- In Paranoia, the Computer laces the food supply with hormone suppressants to keep the citizens from breeding (it prefers to clone them). In the supplement Acute Paranoia, the Computer requires all citizens to take a bewildering variety of drugs on a regular basis, which helps explain how messed up Alpha Complex is.
- Many, many Cyberpunk Role-playing settings have governments or corporations using this trope to try and keep the little people in line.
- A fantasy-world version appears in the early Dungeons & Dragons adventure "B4: The Lost City", in which the corrupt priests of Zargon have gotten most of the population of Cynidecia addicted to an unspecified cocktail of drugs. Presumably this makes it easier to control the masses, and/or to convince them to worship a deity as grotesque as Zargon.
- In Aberrant, all novas (people with superpowers) who join Project Utopia, the setting's resident official Good-aligned Mutant Draft Board are secretly fed sterility drugs along with the drugs given to help them control their powers, in order to prevent the breeding of a superpowered race that might replace baseline humanity.
- Happens from time to time in Warhammer 40K. Combat Stimulants range from being allowed to encouraged to mandated by law, depending on your regiment. It's mentioned that several of the less pleasant planets and more brutal regimes tend to (subtly or otherwise) drug their citizens to prevent drastic self-inflicted population reductions. The Space Marines don't even count, since 2/3 of their drug programs exist simply to make sure that their genetically-modified and cybernetically-enhanced bodies don't just go haywire shut down.
- Half-Life 2: "Don't drink the water. They put something in it, to make you forget."
- The player can do this in Sid Meierís Alpha Centauri. It's costly, but a great help in having a content population and a motivated military. Yay!
- Plot of Haze.
- With posters directing the populace to drink multiple bottles each day, only the most Genre Blind Player Character wouldn't see this coming: in the Praetoria setting of City of Heroes, "Enriche" subtly makes those that drink it more susceptible to Mind Control. However, it's filled from the same pipes as the city's water supply. Are you drinking enough, Citizen? More importantly, how could you not?
- Dragon Age: Origins contains an unusual example of church Drug Enforcement. The Chantry deliberately makes Templar recruits addicted to lyrium - partly as a Super Serum, but your Templar party member Alistair suspects it's a means of controlling them (since they need to get their supply from the Chantry).
- This backfires on the Chantry in Dragon Age: Inquisition, when part of the Templar order goes rogue and takes Red Lyrium out of desperation, making them insane and giving them super-powers.
- In We Happy Few, the people of Wellington Wells all take a Fantastic Drug called Joy so they can forget about the Very Bad Thing. The sad folks who are immune to Joy, Wastrels, are exiled from the town and forced to fend for themselves in the ruins of the Garden District. As for those who deliberately refuse to take Joy (like the player character, Arthur Hastings), they're Downers, and the good citizens of Wellington Wells don't like Downers...
- Since the 1.5 update of Stellaris, you may decide to drug one or more species to the gills, maximizing their happiness but making them pretty much useless for any job. Perfect for a decadent master race relying on its slaves to do the real work!
- In the "Paradise" storyline of Sluggy Freelance, Riff is sent to 4U City in an Alternate Universe, where everyone is constantly drugged to keep them happy and docile, and hovering robots follow people around and inject them with syringes if they show any signs of unhappiness. This of course turns out to be a last resort method originally employed by that universe' Riff, to keep the city blissfully unaware that they are the only remaining humans on earth, and the entire universe is falling apart due to the damage a recent war has done to the fabric of reality. Crapsack World indeed.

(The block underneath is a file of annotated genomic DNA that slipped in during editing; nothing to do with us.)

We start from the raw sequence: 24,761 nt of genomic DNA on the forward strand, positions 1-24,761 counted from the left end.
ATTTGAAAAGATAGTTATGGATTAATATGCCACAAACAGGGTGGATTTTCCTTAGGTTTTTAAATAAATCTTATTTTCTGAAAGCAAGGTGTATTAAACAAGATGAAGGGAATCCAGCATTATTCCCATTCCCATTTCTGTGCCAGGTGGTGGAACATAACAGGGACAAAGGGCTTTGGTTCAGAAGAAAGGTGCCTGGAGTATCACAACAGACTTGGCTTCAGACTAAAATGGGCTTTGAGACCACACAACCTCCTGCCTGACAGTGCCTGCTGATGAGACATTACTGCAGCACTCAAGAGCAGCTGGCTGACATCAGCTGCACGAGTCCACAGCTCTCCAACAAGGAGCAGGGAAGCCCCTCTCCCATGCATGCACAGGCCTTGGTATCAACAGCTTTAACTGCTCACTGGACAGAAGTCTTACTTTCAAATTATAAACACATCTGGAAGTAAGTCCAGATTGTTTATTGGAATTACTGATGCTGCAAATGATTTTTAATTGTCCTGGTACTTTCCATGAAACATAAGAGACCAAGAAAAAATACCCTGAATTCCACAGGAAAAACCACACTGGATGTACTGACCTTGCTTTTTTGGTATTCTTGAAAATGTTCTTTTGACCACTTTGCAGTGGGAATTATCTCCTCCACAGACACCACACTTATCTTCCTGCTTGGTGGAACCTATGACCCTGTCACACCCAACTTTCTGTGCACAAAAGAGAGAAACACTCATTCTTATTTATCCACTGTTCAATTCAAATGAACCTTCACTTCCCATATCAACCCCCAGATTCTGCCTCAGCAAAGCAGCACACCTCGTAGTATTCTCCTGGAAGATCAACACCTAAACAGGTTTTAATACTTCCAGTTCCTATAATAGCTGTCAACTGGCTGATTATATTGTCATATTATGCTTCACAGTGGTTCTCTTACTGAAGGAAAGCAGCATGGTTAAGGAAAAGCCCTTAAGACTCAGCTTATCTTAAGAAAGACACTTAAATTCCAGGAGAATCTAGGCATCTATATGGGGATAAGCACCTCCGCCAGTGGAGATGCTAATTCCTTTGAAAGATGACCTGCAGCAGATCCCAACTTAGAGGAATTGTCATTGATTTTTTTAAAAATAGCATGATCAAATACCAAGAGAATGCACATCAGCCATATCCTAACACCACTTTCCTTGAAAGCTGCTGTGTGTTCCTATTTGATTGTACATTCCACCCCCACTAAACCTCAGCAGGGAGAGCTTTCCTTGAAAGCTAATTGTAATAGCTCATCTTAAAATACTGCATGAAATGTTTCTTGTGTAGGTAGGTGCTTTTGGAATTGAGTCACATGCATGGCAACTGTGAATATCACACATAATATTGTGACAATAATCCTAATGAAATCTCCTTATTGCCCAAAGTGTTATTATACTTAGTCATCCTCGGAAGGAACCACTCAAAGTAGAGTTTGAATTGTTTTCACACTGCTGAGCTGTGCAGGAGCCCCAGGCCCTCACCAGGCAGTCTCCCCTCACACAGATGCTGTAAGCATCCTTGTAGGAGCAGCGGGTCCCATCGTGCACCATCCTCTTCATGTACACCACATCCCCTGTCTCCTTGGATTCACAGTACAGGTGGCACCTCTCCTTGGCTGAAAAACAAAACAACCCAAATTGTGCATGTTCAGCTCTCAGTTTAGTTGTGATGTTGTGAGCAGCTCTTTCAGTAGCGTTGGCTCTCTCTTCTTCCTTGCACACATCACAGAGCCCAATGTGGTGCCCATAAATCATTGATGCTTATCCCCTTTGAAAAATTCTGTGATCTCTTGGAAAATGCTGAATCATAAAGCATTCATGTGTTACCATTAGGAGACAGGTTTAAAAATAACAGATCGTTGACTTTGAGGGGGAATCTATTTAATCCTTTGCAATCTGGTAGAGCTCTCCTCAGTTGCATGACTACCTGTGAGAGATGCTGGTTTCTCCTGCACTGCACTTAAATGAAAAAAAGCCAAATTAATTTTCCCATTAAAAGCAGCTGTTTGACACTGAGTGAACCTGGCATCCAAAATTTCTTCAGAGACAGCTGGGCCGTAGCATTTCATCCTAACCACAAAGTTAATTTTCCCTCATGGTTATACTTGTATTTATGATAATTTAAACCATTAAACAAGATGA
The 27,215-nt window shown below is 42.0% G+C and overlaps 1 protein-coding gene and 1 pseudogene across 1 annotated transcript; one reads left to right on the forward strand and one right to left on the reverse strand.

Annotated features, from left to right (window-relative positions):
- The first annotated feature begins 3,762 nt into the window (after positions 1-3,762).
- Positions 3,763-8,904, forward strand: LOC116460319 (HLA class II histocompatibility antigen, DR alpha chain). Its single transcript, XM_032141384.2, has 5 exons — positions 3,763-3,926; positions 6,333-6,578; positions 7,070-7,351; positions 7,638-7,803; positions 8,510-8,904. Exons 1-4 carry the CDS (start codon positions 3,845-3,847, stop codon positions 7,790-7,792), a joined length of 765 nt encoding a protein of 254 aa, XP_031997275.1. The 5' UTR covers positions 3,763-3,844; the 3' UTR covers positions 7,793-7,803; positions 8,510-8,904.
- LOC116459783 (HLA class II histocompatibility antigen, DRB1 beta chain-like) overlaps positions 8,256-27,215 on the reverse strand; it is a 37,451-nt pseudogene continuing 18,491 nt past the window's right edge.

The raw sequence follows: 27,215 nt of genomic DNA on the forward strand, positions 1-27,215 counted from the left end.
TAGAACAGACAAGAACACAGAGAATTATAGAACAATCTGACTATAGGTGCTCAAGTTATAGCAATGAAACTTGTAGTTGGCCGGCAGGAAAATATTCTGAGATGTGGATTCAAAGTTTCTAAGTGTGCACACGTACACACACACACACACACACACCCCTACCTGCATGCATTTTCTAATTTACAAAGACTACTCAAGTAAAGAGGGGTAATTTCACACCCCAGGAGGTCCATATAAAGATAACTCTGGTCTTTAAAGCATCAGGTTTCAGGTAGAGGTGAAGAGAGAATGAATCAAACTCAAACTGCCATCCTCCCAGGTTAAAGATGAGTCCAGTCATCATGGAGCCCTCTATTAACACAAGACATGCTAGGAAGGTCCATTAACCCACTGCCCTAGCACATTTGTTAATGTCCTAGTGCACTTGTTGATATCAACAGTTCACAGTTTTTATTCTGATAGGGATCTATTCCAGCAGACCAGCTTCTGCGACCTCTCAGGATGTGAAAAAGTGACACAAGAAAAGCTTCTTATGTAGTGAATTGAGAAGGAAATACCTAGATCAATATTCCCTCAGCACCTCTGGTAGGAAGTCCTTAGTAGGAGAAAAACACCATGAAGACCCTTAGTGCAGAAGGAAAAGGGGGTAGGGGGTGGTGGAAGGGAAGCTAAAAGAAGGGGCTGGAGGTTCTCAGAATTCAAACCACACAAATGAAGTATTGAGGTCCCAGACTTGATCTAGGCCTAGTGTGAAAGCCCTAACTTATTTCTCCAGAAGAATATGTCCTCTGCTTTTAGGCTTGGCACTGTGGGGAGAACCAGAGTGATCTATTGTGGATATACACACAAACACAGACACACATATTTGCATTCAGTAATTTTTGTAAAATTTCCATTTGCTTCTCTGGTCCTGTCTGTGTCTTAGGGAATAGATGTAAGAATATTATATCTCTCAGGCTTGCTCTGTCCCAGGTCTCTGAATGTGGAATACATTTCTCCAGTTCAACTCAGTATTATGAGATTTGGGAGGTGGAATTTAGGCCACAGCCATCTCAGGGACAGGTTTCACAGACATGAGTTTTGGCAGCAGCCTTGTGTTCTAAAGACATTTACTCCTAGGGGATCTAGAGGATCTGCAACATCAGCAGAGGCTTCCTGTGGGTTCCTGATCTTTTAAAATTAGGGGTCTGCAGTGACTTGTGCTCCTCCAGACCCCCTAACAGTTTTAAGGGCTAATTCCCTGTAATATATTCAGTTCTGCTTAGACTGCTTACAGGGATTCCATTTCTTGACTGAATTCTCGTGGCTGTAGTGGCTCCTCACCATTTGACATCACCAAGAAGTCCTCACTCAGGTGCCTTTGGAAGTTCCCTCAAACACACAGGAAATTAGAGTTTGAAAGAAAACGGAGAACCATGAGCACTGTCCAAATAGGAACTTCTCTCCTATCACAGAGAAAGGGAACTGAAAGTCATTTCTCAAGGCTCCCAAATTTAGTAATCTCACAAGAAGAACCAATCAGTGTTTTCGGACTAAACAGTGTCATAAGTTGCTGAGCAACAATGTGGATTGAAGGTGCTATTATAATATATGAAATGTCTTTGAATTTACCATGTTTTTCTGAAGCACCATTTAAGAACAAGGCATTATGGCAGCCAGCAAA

- On The Venture Bros. the compound Dr. Venture Senior built was intended to have some calming drugs filtered into the air, so people didn't freak out about the thermonuclear war going on outside. However, the Master Computer disagreed with this plan and decided on the "giving them too much of a good thing" method of punishment, and flooded the compound with a massive quantity of drugs that caused terrifying hallucinations.
- In one Futurama episode featuring Blurnsball (a HIGHLY modified game of baseball), Prof. Farnsworth revealed that for the past few centuries professional athletes have been required to take steroids.
- The "Genetic Enabling Factor" given to the Supertroopers in Galaxy Rangers. The youngest of the 'Troopers (who becomes the show's Lancer) refuses to take his dose. Walsh is about to order Shane to take the stuff, but Nagata proposes using him as a control instead. Shane's refusal to take the drugs may have helped him remain sane when Senator Wheiner doesed the 'troopers with Psycho Serum.
- Where government-run mental health care is available, the dangerously, clinically, non-functionally insane (true or not) tend to be given drug regimes in the hopes of managing their illness. Since they are insane, their consent (or awareness) about this is moot. Many of them basically live out their entire time on medication, with little to no awareness of what's around.
- The military examples above are Truth in Television up to a point; aircrew are permitted to take dextroamphetamine in order to maintain their alertness if it's necessary to exceed peacetime limitations on how long they can remain at the controls without rest, as well as tranquilizers to help them come down from the high once their mission is complete. This is strictly voluntary except in the very gravest emergency scenarios, however, and many pilots choose to take their chances with the dangers of fatigue.
- Old laws actually made it illegal for a person to not take drugs if suffering from things like tuberculosis or syphilis (and in the modern age, AIDS). Threat of high death toll from epidemics usually trumped other concerns.
- Despite the ban on steroids and other performance-enhancing drugs during the Olympics and such, there are occasional (true or false) accusations of drug use. That top level athletes under government sponsorship (and scrutiny) can get drugs leads some to suspect it was the government themselves (or a suitably plausibly deniable agent) who give the athletes drugs.